The Barbarian's Rage Power Lesser Beast Totem adds two claw attacks:

While raging, the barbarian gains two claw attacks. These attacks are considered primary attacks and are made at the barbarian’s full base attack bonus. The claws deal 1d6 points of slashing damage (1d4 if Small) plus the barbarian’s Strength modifier.

Note that these are gained only when the rage starts.

The Druid's Wild Shape gives you a few Natural Attacks as well:

Wild Shape: At 4th level, a druid gains the ability to turn herself into any small or Medium animal and back again once per day. Her options for new forms include all creatures with the animal type. This ability functions like the beast shape I spell, except as noted here. [...]

Beast Shape I is a polymorph spell, of which the Magic rules state:

In addition to these benefits, you gain any of the natural attacks of the base creature, including proficiency in those attacks. These attacks are based on your base attack bonus, modified by your Strength or Dexterity as appropriate, and use your Strength modifier for determining damage bonuses.

Get I add these claw attacks on my animal shape, if I Rage after entering Wild Shape?

Strongly related, if I'm a mounted Barbarian, sharing rage powers with my mount, would my horse get claw attacks in addition to its hoof attacks?

My brain wants to say that my horse doesn't have the limbs for those attacks, but I can't find any RAW saying anything on this topic.


1 Answer 1



From a later part of the polymorph description:

While under the effects of a polymorph spell, you lose all extraordinary and supernatural abilities that depend on your original form (such as keen senses, scent, and darkvision), as well as any natural attacks and movement types possessed by your original form. You also lose any class features that depend upon form, but those that allow you to add features (such as sorcerers that can grow claws) still function.

So you can still rage (because that isn't form-dependant), and can grow the claws once raging (since that's adding a feature).

For the second part, about the mount, the mount would gain the claw attacks. Several other creatures have usable claws on their legs. However, it is usually assumed that you can only make one natural attack with a given limb, so a horse would have to choose whether to use the hooves or claws for any given attack (though the claws will be primary and the hooves won't be).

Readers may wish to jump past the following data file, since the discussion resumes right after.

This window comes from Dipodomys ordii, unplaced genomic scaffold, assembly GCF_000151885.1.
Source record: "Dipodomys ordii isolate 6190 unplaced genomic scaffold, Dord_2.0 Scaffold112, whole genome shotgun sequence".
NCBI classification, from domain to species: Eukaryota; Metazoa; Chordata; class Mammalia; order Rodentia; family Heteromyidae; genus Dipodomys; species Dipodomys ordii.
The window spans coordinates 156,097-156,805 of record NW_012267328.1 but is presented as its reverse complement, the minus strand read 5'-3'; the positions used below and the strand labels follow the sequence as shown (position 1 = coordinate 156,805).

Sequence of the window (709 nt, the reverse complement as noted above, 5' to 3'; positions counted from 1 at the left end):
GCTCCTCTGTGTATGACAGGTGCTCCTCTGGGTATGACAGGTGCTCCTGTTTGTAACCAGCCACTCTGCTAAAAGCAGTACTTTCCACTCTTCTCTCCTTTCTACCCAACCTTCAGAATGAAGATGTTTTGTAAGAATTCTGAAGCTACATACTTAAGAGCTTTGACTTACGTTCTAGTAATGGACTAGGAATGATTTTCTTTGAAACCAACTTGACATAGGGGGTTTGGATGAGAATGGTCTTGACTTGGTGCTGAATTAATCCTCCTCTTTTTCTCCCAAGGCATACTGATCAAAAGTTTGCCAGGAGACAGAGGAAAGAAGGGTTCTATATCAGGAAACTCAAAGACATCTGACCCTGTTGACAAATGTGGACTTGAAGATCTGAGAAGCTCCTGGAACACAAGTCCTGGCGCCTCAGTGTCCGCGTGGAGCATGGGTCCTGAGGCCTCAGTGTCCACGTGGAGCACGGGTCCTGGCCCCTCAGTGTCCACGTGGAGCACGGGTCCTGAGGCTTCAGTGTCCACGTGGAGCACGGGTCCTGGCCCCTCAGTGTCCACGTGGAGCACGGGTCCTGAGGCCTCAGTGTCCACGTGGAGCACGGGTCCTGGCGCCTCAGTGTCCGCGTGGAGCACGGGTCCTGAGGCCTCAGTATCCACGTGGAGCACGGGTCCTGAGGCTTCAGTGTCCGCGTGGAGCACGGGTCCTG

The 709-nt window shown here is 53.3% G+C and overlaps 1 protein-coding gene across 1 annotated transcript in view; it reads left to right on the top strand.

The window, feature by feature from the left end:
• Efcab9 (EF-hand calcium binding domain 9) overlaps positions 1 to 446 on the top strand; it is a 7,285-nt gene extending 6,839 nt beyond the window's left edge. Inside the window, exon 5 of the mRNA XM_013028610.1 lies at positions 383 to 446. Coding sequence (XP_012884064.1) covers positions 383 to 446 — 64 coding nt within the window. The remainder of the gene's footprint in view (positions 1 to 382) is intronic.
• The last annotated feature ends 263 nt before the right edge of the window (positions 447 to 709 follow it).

• \$\begingroup\$ Good answer, thanks. That usual assumption about limbs, is there a rule/FAQ anything else about, or is it "just" something several DM's have houseruled? \$\endgroup\$
    – Gloweye
    Jul 30, 2021 at 18:00
  • 2
    \$\begingroup\$ @Gloweye FAQ for you. \$\endgroup\$
    – willuwontu
    Jul 30, 2021 at 20:20
  • \$\begingroup\$ That's a very appropriate FAQ, but sadly it raises more questions than it answers..... If you have claws on all of your feet, normally you can't use all of those claw attacks on your turn unless you have a special ability such as pounce or rake. Like... when is "normally"? Can I use them on a full attack? My horse got four legs, so can I use two for hoof attacks and two for claws? Aahrg... Why is all their language so vague? \$\endgroup\$
    – Gloweye
    Jul 30, 2021 at 20:56
  • 1
    \$\begingroup\$ I don't think it's vague at all. If you don't have something that says you can use all of your limbs' natural attacks, you can't use the ones that have to stay braced on the ground. Normally is "under normal or usual conditions; as a rule" or "in a normal manner; in the usual way". Without an exception, your single and full attacks are 'normally'. \$\endgroup\$
    – Ifusaso
    Aug 2, 2021 at 13:47
  • \$\begingroup\$ If that's the interpretation, then what is the added value of "normally"? If it'd just said "cant use except when pounce or rake", then there'd have been less ambiguity. And Pounce specifically allows you to make a "full attack" when you otherwise couldn't, therefore implying that any full attack would allow usage of these claws. (And the Rake part under pounce is in parenthesis, implying that it only confirms a rule instead of setting a new one.) \$\endgroup\$
    – Gloweye
    Aug 2, 2021 at 14:12

You must log in to answer this question.

Not the answer you're looking for? Browse other questions tagged .